Councillor A Shield asked for confirmation in relation to off-site provision for play and recreation, with saved Policy RL5 stating the provision of such within a site and therefore he felt the application was also contrary to this policy and he would add this to the reasons stated by Councillor T Tucker and second that the application be refused.
The Senior Planning Officer noted that the Open Space Needs Assessment (OSNA) identified shortages in types of land and colleagues from Spatial Policy would have looked at on-site provision and off-site need and look at what was reasonable and a contribution of £47,223 was proposed for off-site open/play space provision. Councillor A Shield asked for clarification as regards whether the contribution could be allocated anywhere in the County. The Senior Planning Officer noted it was countywide.
The Solicitor – Planning and Development noted the motion to refuse had been put, citing conflict with saved Policies EN2, HP6 and RL5. He explained that he would be nervous in terms of a sustainable refusal reason based upon Policies EN2 and HP6. He acknowledged that Members could chose to afford more weight to policies than Officers, however he did not feel refusal on those alone would be sustainable. In relation to the NPPF Balance Test, the Solicitor – Planning and Development noted he had not heard from Members what negative impacts there would be as a result of the application and how that would outweigh the benefits of the proposal.
Councillor A Hopgood asked if the application site was allocated as development within the draft CDP. The Senior Planning Officer noted the CDP would not have weight, however for information he noted it was not included within the CDP. Councillor A Hopgood noted Members were not being allowed to use either old policies or new policies. She added that she felt the Committee had cover both sides, in terms of the Local Plan Policies and CDP, with the application not being acceptable.
The Solicitor – Planning and Development noted the CDP could not be afforded weight at this time. He added that even if a site was not allocated for a particular use that would not preclude development, should a suitable planning application be made. In referring to the NPPF Paragraph 11 Balance Test, it stated that permission should be granted unless “any adverse impacts of doing so would significantly and demonstrably outweigh the benefits, when assessed against the policies in this Framework taken as a whole”. He asked what adverse impacts Members were referring to when proposing refusal of the application.
Councillor J Shuttleworth left the meeting at 2.10pm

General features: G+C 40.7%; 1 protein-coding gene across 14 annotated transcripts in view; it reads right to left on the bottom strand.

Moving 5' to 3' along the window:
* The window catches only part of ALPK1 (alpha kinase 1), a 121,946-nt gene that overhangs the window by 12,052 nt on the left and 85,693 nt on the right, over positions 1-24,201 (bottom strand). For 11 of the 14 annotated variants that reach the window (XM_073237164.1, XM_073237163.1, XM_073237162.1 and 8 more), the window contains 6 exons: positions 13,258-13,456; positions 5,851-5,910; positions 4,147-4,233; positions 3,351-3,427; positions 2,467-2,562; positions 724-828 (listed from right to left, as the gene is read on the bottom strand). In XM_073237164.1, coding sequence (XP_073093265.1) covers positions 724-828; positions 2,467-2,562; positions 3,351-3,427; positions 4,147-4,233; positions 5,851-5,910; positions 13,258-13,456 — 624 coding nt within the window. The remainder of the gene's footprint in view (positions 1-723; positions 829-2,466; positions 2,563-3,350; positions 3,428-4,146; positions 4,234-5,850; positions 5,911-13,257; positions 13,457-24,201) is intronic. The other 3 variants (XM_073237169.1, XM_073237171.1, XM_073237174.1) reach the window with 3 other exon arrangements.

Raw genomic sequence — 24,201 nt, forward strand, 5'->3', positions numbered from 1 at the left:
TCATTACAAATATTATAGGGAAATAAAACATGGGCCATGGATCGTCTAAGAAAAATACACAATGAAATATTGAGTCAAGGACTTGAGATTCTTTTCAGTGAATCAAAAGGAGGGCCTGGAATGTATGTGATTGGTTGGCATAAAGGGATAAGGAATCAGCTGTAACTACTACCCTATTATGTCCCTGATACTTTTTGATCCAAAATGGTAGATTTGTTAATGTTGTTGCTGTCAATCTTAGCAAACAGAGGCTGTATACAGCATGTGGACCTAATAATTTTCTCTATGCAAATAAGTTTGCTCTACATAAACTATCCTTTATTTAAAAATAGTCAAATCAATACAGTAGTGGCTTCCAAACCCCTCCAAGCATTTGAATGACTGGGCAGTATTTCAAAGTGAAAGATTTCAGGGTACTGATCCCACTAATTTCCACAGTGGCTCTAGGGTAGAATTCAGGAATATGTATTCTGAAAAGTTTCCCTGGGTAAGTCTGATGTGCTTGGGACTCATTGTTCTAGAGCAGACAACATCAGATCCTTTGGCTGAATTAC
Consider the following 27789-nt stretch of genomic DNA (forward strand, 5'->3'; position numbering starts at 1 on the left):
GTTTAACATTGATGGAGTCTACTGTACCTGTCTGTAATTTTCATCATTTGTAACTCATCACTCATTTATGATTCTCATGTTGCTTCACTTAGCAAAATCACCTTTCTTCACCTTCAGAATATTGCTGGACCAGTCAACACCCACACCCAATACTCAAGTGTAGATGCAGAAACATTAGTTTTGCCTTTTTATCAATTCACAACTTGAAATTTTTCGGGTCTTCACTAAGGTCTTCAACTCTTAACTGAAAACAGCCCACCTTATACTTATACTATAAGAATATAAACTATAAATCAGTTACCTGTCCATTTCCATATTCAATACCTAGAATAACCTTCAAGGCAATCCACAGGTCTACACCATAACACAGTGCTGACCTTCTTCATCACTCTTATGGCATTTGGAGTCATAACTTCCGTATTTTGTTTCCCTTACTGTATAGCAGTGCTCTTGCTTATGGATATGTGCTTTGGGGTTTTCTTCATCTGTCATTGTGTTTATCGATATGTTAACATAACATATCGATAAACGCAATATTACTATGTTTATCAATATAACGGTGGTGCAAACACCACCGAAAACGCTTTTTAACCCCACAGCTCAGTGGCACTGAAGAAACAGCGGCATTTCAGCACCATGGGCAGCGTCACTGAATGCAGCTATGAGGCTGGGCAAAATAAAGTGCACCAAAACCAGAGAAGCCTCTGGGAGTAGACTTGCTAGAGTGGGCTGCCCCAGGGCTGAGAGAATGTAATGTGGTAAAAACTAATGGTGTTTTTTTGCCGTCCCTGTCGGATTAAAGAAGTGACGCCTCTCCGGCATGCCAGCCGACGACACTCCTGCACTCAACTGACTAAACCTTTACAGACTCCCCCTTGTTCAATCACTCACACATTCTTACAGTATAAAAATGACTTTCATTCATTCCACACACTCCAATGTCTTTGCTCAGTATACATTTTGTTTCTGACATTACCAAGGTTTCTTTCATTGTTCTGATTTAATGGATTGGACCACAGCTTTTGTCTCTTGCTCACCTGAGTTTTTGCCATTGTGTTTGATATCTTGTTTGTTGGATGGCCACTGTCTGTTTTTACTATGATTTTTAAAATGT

Councillor T Tucker reiterated that Spatial Policy had set out within their comments that the Council could demonstrate a six-year supply of housing land and the site was outside of the settlement boundary, an oversupply of housing.
The Chair noted that if the Committee were minded to refuse the application, they would need to ensure their refusal reasons were robust and be able to stand up at Appeal, he noted the Solicitor – Planning and Development had asked twice for Members’ reasons.
Councillor T Tucker noted saved Policies NE2 and HP6 noted development outside settlement boundaries was generally resisted and therefore she felt that to go outside of what had been done in the past would lead to overdevelopment. She noted she felt Policies NE2 and HP6 applied and the application should be rejected on that basis, and in protecting the ecology of the area and the wildlife. The Solicitor – Planning and Development noted that this was a reiteration of the settlement boundary issue and he had not yet heard a reasonable argument in terms of a sustainable refusal reason. He asked Members to think in terms of what specific planning harm they felt would significantly outweigh the benefits of the development in this case.
Councillor A Shield noted Policy NE2 stated “protect and enhance the countryside” and stated this was not the case, when building outside the settlement boundary. He added it would not sustain agricultural or rural business and therefore was a clear breach and he felt that should be sufficient for refusal.
The Chair noted the application had been discussed at length and as a proposal for refusal had been made and seconded the Committee should vote.
The Solicitor – Planning and Development sought clarification as regards the refusal reasons from the proposer and seconder. He asked as regards refusal in terms of settlement boundary alone or inclusion of conflict with Policy RL5 in terms of open space provision, noting the policy was one of some antiquity and the OSNA evidence base was much more up-to-date. He added that should the issue for Members be where the contribution was to be spent, this could be controlled by, setting out in the S106 agreement the Electoral Division where the monies should be used. He added that refusal in terms of Policy RL5 would not be sustainable, given the Policy allowed off-site contributions, where appropriate.
Councillor A Shield noted he would withdraw Policy RL5 as a refusal reason, noting Policies EN2 and HP6 to stand. Councillor T Tucker as proposer agreed.
The Chair noted that the proposal for refusal had been put by Councillor T Tucker and seconded by Councillor A Shield and upon a vote being taken, the motion was LOST.
The Senior Planning Officer noted if Members were minded to approve the application, he would ask for an additional condition as regards highways arrangements.
The Chair noted a proposal made by Councillor A Bell for approval subject to clarification that the financial contributions to be used within the Electoral Division, he was seconded by Councillor O Milburn, upon a vote being taken it was;
That the application be APPROVED subject to completion of a s106 legal agreement and the conditions as set out within the report, and an additional condition in relation to highways arrangements.